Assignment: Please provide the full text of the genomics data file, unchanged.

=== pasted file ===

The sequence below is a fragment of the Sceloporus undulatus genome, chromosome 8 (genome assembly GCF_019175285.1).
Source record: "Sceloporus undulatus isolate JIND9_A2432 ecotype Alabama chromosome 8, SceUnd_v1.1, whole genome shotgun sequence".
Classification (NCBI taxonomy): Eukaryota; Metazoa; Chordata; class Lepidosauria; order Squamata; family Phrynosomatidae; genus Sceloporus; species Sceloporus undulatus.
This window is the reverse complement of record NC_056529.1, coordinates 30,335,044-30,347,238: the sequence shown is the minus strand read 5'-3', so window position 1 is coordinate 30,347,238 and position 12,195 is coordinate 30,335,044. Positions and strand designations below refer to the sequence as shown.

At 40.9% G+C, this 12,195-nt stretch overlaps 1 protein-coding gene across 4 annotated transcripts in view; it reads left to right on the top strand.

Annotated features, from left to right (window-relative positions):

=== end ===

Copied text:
The sequence below is a fragment of the Sceloporus undulatus genome, chromosome 8 (genome assembly GCF_019175285.1).
Source record: "Sceloporus undulatus isolate JIND9_A2432 ecotype Alabama chromosome 8, SceUnd_v1.1, whole genome shotgun sequence".
Classification (NCBI taxonomy): Eukaryota; Metazoa; Chordata; class Lepidosauria; order Squamata; family Phrynosomatidae; genus Sceloporus; species Sceloporus undulatus.
This window is the reverse complement of record NC_056529.1, coordinates 30,335,044-30,347,238: the sequence shown is the minus strand read 5'-3', so window position 1 is coordinate 30,347,238 and position 12,195 is coordinate 30,335,044. Positions and strand designations below refer to the sequence as shown.

At 40.9% G+C, this 12,195-nt stretch overlaps 1 protein-coding gene across 4 annotated transcripts in view; it reads left to right on the top strand.

Annotated features, from left to right (window-relative positions):